Moreover, she said, romantic love can produce feelings of euphoria similar to the effects of cocaine or heroin, which explains why otherwise intelligent and accomplished people do irrational things to get a fix.Of course, people have always been fools for love — it’s just that the global reach and altered reality of the Internet increases the risk and can make the emotional and financial damage more severe.“I don’t think there is a general understanding of how much of this romance scam stuff is out there, how it works and what the consequences are,” said Steven Baker, director of the Midwest region of the Federal Trade Commission.Perfect is recommended for long-term relationships .
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Young women, particularly in the West, are promised a so-called jihottie (jihadist hottie) of their choosing for a husband. I., Homeland Security, State Department and United States Army Criminal Investigation Command have reported an avalanche of complaints about scams in the past two years. “I’ve been cussed out that I don’t know what I’m talking about because they are so infatuated with this person they’ve never even met.”Psychology experts liken this to the crushes or strong feelings of connection people develop for sports figures, rock stars, actors and other celebrities.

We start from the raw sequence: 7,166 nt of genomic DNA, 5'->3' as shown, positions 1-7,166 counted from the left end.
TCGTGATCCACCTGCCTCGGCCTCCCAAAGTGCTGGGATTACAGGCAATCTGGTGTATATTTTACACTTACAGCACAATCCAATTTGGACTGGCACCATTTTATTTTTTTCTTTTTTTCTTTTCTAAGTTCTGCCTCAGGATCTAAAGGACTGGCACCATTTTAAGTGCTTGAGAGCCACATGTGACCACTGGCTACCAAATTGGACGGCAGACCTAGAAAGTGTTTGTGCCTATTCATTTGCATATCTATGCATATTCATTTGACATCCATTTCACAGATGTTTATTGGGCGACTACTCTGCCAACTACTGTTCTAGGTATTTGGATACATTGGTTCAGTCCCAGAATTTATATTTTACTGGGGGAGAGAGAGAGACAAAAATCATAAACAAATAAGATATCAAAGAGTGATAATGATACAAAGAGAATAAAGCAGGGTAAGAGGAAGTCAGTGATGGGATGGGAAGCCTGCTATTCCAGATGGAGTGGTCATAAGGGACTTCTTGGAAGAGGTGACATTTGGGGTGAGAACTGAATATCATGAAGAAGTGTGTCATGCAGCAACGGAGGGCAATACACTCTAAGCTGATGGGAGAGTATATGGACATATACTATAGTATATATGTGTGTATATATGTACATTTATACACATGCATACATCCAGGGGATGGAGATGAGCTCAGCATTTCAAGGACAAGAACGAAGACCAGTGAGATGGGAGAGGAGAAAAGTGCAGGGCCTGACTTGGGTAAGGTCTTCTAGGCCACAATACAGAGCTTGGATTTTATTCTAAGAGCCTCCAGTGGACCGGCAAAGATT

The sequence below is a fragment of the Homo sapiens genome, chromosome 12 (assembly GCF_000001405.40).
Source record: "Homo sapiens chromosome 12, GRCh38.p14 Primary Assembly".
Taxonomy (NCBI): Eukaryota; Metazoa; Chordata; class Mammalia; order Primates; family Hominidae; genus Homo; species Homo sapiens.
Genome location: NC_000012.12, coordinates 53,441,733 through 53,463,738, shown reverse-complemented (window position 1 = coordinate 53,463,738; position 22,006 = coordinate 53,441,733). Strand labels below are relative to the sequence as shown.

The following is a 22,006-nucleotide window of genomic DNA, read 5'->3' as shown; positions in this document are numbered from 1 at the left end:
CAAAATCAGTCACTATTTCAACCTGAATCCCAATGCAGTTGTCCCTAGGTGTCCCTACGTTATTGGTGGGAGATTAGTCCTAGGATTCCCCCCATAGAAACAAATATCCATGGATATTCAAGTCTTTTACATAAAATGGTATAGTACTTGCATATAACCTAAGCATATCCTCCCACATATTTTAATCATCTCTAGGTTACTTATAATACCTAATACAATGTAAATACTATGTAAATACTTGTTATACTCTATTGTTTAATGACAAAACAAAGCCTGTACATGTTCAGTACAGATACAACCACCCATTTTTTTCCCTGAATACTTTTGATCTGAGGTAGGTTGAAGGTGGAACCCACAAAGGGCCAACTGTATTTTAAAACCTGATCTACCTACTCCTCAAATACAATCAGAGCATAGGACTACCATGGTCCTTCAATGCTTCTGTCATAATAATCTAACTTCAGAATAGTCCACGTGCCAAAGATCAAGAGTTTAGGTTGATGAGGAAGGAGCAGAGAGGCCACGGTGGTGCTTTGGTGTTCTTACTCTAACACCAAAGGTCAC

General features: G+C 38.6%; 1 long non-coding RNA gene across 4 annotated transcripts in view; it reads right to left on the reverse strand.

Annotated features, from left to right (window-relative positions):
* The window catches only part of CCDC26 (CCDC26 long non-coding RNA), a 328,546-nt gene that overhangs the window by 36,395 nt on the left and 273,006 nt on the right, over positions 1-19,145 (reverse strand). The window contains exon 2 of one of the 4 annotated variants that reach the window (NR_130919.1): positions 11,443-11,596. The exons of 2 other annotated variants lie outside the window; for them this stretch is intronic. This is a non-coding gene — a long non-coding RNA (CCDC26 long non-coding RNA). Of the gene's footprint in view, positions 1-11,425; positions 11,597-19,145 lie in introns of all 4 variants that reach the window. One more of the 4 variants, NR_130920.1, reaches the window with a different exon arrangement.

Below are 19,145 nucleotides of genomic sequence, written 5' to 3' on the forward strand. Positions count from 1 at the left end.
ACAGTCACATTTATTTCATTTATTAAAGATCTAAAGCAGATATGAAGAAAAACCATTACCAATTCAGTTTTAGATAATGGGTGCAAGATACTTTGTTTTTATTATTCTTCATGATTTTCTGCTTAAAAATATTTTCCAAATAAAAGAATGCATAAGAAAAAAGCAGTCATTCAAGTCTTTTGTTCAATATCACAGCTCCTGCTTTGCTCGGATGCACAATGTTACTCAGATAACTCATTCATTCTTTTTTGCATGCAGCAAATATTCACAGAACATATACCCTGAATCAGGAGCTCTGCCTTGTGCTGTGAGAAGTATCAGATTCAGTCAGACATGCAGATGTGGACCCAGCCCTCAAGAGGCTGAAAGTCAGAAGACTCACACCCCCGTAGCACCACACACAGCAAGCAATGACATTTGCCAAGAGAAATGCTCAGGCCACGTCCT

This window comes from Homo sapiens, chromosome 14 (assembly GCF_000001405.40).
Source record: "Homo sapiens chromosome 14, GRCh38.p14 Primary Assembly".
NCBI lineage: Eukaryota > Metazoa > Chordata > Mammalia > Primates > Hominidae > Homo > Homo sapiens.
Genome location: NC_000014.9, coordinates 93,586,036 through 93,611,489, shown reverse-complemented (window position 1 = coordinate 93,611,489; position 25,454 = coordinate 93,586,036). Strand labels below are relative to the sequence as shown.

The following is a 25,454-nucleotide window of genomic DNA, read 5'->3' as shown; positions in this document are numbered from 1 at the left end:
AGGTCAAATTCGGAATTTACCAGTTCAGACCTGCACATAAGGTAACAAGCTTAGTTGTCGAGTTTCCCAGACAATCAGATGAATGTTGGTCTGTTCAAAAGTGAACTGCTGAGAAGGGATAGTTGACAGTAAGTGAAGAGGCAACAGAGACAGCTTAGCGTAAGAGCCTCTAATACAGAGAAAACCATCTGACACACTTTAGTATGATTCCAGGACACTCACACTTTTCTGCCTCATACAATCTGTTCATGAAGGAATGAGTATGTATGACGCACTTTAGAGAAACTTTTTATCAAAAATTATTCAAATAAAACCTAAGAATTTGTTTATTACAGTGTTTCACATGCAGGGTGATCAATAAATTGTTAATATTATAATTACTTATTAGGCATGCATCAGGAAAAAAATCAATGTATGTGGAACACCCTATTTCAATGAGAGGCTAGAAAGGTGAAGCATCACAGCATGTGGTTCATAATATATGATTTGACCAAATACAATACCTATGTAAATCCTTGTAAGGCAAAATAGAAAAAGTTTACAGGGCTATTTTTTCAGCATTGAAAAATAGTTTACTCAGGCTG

Young men are offered an attractive and devoted wife, which they might not have the money or social standing to obtain otherwise, particularly if they live in the Middle East, where unemployment is forcing many to delay marriage (and sex if they are devout).“There is a lot of talk about developing love, falling in love and finding love on the battlefield,” said Katherine Brown, a lecturer of Islamic studies at the University of Birmingham in Britain who researches terrorist recruitment tactics. Average financial losses are ,000 to ,000, but the F. It’s easy to project perfection on someone you’ve never met, particularly if, along with a pretty face, he or she is emailing, texting and calling every day or several times a day telling you how awesome you are.“For most of us, there are pockets and maybe whole sections of our minds and hearts that are not really reality-driven,” said Stephen Seligman, a psychoanalyst and clinical professor of psychiatry at the University of California, San Francisco.
In the latest twist, scammers coax victims into taking explicit photos and videos of themselves and then threaten to distribute them to their Facebook or Skype contacts if they don’t pay them money or help them launder money.“We’re seeing a lot of these sextortion cases lately,” said Wayne May, an administrator who gives advice to the lovelorn on the website Scam Survivors.
“We get about 30 requests for help a day,” usually from young men who sent a picture of their privates to a buxom Tinder match who turned out to be a blackmailer.
“It’s staggering how many people fall for it.”Scammers typically create fake profiles on dating sites and apps like Match.com, Ok Cupid, e Harmony, Grindr and Tinder using pictures of attractive men and women — often real people whose identities they’ve filched off Facebook, Instagram or other social media sites.